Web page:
Ruminations on rootedness, place, community

Corresponding with a former professor regarding my next potential steps in academia, I made, in my most recent e-mail to her, the following comment

I should confess that part of my reason, beyond obvious things, for wishing to return is that N.D. [for, ideally, my juris doctor and, concurrent with that, either a Ph.D. or M.A. in political theory] is only about seventy miles from my home-town, and I, having my roots planted fairly deeply in the fertile northern Indiana soil, shouldn’t mind being nearer . . . .

I must admit, I suppose, that, were I not reading Wendell Berry these days, I probably wouldn’t have phrased that as I did. It is, however, my virtually complete lack of knowledge of farming know-how notwithstanding, wholly accurate. (This point about my lack of knowledge I hesitate to admit: My family has owned the same farm, on which my grandfather, born on the farm, still resides, for more than one hundred years; my father provided the bulk of our family’s income farming that land for the first fifteen years of my life; and, yet, I don’t know a damn thing, although I do enjoy mowing the filter strip, after 1 July, on the ol’ John Deere 4020 or 2510.) A saying exists about North Judson, IN, that many of us, our “feet stuck in the Bogus”, the Bogus being a well-known creek flowing through the nearby, cannot escape the area. It’s apt enough, but, for me, it suffices not, for the water in a creek flows; one can never, as Heraclitus reminds us, step into the same river twice; this is not so with the land: My roots have grown deep into the soil whence have arisen decades’ worth of corn stalks, soybean plants, mint, alfalfa and bromegrass, as well as scores of vegetables, the soil whence my antecedents derived their livelihoods, enjoyed periods of success and years of doubt.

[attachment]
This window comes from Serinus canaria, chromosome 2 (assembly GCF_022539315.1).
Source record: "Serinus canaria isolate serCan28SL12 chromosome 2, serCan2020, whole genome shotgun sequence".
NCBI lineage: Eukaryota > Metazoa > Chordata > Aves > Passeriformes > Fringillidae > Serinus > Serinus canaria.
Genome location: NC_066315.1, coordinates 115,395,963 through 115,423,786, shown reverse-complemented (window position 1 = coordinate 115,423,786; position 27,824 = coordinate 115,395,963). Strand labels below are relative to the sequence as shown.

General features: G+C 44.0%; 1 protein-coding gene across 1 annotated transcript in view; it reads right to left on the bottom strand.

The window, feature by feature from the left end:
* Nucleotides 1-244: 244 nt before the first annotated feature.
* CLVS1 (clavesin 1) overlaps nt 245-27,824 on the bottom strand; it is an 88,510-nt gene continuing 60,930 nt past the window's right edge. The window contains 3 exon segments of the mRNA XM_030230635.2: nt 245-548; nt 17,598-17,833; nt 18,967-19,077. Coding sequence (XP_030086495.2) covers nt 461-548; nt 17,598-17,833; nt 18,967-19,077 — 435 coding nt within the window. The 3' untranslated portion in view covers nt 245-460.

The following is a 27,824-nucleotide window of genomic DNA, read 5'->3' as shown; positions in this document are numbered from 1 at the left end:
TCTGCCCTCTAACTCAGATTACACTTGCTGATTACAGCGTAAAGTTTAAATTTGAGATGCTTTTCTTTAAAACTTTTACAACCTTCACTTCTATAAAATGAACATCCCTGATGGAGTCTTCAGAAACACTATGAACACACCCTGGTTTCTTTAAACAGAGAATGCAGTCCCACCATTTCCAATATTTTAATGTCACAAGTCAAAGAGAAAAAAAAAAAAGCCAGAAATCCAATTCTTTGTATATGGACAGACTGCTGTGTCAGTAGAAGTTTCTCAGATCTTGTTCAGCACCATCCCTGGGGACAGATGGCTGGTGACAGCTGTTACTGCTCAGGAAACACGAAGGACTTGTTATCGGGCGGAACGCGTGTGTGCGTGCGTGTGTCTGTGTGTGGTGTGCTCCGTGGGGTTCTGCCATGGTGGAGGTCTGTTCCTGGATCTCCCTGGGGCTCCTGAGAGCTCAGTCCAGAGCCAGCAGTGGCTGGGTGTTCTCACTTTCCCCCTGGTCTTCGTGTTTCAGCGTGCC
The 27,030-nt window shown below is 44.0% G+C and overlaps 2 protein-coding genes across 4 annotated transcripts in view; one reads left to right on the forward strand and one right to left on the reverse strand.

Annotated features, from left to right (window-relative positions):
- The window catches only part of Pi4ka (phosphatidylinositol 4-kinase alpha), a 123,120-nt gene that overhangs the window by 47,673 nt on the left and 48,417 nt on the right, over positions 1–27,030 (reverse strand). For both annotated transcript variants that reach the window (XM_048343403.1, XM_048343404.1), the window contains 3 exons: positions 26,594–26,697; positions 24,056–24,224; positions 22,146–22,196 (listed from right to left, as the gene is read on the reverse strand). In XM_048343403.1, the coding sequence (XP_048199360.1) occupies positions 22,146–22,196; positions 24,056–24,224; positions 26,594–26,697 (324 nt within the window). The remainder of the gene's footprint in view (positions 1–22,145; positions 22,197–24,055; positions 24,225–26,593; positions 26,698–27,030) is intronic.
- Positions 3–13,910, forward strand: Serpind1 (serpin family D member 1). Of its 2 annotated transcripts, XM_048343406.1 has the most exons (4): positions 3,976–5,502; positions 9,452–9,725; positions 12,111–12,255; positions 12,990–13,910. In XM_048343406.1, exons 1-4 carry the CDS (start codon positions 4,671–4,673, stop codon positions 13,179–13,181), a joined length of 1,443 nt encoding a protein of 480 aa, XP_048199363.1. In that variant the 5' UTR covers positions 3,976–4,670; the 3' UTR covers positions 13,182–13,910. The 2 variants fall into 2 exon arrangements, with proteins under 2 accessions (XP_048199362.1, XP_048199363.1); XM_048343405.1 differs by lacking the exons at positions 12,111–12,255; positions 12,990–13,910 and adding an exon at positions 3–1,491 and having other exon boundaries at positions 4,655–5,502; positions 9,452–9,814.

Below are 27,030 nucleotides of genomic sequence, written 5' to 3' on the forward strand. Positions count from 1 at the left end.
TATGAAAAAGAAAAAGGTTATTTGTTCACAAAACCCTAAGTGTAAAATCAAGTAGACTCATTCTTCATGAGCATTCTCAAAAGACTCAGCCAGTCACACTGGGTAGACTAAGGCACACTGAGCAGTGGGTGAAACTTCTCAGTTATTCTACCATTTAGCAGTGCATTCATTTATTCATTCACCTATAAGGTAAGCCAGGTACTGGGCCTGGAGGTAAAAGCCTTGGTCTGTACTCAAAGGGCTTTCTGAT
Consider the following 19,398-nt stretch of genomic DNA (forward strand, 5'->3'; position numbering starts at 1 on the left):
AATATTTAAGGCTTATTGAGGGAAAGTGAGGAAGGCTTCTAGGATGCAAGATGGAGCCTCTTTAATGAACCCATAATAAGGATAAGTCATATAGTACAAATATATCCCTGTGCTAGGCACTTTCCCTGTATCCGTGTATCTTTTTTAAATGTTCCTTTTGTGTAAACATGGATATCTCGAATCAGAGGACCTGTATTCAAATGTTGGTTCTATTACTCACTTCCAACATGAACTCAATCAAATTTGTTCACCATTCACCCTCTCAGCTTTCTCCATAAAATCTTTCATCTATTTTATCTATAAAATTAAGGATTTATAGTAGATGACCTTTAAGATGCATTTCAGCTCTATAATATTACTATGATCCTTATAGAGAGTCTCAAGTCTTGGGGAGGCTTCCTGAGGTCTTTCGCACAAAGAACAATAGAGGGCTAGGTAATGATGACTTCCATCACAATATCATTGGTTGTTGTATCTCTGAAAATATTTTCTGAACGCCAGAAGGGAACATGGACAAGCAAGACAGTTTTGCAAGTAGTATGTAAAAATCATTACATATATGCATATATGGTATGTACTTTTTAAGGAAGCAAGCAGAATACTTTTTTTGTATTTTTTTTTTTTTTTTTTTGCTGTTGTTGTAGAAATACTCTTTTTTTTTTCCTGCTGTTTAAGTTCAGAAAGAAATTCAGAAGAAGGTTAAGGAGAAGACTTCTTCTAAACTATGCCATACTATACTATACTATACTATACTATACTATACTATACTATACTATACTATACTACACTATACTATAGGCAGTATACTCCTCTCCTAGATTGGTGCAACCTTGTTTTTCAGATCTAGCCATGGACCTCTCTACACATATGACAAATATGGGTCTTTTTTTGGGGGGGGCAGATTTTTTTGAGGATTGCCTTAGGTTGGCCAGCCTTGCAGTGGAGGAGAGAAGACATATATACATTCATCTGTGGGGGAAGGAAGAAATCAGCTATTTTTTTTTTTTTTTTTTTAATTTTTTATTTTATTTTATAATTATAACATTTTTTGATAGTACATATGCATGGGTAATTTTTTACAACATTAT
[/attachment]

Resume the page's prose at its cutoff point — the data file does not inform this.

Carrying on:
Undeniably, this sense of rootedness in northern Indiana has affected me, particularly of late, as I’ve contemplated withdrawing from my program at the University of Maryland. My experience, thus far, inside the Beltway, has been, on the balance, a positive one, but immanent in me lies a longing for home, a desire to reconnect myself to my roots. My reasons for considering (I’ve yet to make a determination.) withdrawing are multifarious, and, gladly, I should explain in detail to any-one who, sincerely curious, would contact me privately at nporiger – at – gmail – dot – com. Presently, though, I wish to concentrate on one of my most momentous concerns with the program, one regarding place and community.

I worry that, all too heavily, my program — or, at least, the students therein — focus on process, rather than reality; put otherwise, we emphasize the “Planning” part of the degree’s name, rather than its predecessor, “Community”. Having raised this issue, during a frank conversation about my future, to my program’s director, I learned that the program’s degree bears this name, rather than the broader “Urban and Regional Planning” because, somehow, Morgan State University convinced the Maryland State Legislature to grant it a monopoly on the term. Nonetheless, I believe that I present a lucid and compelling claim, one I shall defend with, currently, two points, the first, admitted, rather specious.

1) The primary text in our required, wholly worthless Planning Process course (An entire semester dedicated to group negotiations and playing with Duplo blocks, as well as being indoctrinated with the cause du jour in planning, multiculturalism and facilitating democratic participation!) is called Community Planning.